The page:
With US Secretary of State John Kerry in Nairobi to prepare for President Barrack Obama's tour in July, an opinion poll shows Kenyans have identified the US as the most valuable development partner outside East Africa.
Some 35 per cent of those polled in the Ipsos survey named the US as the most important for Kenya to have good relations with to achieve the country's development goals, ahead of China (23 per cent) and United Kingdom (7 per cent).
However, political affiliations have split public perceptions, with the ruling Jubilee coalition's supporters somewhat more positive about the Chinese than the Americans: (33 per cent to 29 per cent).
But majority of Coalition for Reforms and Democracy (CORD) supporters (47 per cent) root for the Americans, with few (13 per cent) backing the Chinese.
Kenyans nonetheless do not see China as a friend despite its involvement in development projects in the country.
- 1 God led me to Kemsa, firm owner tells MPs
- 2 How to cushion yourself financially
- 3 Why Nakuru could the next hotspot for investors
- 4 Brothers want firm to refund Sh46m
From 2003 when the now retired President Mwai Kibaki took the helm of power, Kenya cast its eyes to the far East for assistance to boost its infrastructure development, but a poll released by Ipsos indicates that Kenyans trust the country less than other development partners.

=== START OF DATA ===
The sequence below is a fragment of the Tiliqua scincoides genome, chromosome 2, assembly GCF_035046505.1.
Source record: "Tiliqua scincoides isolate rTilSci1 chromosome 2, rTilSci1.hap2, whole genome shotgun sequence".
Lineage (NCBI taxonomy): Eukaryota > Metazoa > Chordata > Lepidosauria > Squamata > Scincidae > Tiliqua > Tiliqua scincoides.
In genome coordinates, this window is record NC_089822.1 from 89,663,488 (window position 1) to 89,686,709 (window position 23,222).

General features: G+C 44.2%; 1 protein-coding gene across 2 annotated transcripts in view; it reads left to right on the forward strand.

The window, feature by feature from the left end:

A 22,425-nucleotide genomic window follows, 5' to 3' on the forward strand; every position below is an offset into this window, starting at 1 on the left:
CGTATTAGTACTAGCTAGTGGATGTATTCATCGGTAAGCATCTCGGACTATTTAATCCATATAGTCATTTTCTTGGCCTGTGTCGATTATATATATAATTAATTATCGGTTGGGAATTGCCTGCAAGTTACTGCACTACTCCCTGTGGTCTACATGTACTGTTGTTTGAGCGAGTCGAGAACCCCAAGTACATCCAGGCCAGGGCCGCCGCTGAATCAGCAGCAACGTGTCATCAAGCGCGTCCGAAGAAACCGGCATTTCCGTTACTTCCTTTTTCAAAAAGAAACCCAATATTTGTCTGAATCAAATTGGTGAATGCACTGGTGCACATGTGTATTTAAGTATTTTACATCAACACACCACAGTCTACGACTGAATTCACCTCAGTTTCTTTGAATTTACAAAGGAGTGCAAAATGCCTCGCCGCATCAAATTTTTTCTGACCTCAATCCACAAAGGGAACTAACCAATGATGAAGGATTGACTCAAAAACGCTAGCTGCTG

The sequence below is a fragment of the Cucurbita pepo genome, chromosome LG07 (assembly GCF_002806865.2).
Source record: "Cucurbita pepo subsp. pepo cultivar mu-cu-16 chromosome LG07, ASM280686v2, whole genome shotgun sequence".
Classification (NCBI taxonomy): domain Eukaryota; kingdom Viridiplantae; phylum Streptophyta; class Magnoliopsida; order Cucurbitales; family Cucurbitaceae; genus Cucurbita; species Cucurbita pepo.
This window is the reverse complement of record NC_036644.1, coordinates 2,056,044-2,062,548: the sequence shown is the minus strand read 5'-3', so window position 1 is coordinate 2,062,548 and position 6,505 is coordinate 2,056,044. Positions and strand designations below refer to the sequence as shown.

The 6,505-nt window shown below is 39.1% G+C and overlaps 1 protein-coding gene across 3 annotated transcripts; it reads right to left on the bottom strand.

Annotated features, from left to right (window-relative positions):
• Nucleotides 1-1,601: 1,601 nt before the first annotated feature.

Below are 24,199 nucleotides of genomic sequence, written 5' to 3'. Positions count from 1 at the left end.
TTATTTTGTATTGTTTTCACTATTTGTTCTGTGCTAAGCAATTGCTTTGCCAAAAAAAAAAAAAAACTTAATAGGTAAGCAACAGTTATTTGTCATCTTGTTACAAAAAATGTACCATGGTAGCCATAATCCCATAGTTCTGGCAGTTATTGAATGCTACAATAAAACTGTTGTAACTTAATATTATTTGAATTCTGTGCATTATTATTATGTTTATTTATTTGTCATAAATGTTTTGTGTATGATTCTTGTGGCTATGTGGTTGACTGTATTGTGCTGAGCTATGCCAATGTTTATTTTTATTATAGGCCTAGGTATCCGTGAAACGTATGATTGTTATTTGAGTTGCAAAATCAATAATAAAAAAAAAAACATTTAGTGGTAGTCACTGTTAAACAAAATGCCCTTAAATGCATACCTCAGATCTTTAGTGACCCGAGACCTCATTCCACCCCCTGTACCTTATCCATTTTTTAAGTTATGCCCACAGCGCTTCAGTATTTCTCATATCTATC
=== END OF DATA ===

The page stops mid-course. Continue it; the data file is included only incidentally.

President Uhuru Kenyatta followed in the footsteps of his predecessor, with the Chinese pouring out billions of shillings on to Kenyan soil to develop railways and roads among others. The polls reveal that Kenyans view China as the biggest threat to Kenya's economic and political development.
Compared to Western countries, especially the US, 28 per cent of those who were interviewed were of the opinion that China was not a friend of the country. Only 21 per cent raised concerns over the US. "China and the US receive almost equal negative ratings, with the former holding a slight disadvantage. 28 per cent versus 21 per cent," the poll reads.
China is currently one of Kenya's leading development partners, especially in infrastructure development. However, trade imports from China to Kenya account for about Sh270 billion, its exports amount to Sh4.2 billion, tipping the scales heavily in favour of China.
The poll was split in terms of political affiliation, with those aligned with the Jubilee government preferring China over the US.
The feeling among the Uhuru-Ruto government supporters according to Ipsos might be driven by the perceived US position in the International Criminal Cases against the two. Only 22 per cent of those interviewed thought China was a threat compared to 35 per cent of those affiliated to the Opposition.
China attracted Jubilee supporters as its most senior diplomats in Kenya have expressed opposition to the ICC. The scales of preference tilted when it came to the US, with Jubilee supporters thinking that the country was a threat compared to China. 28 per cent of the supporters compared to 16 from CORD were of the view that US was a foe to Kenya's development.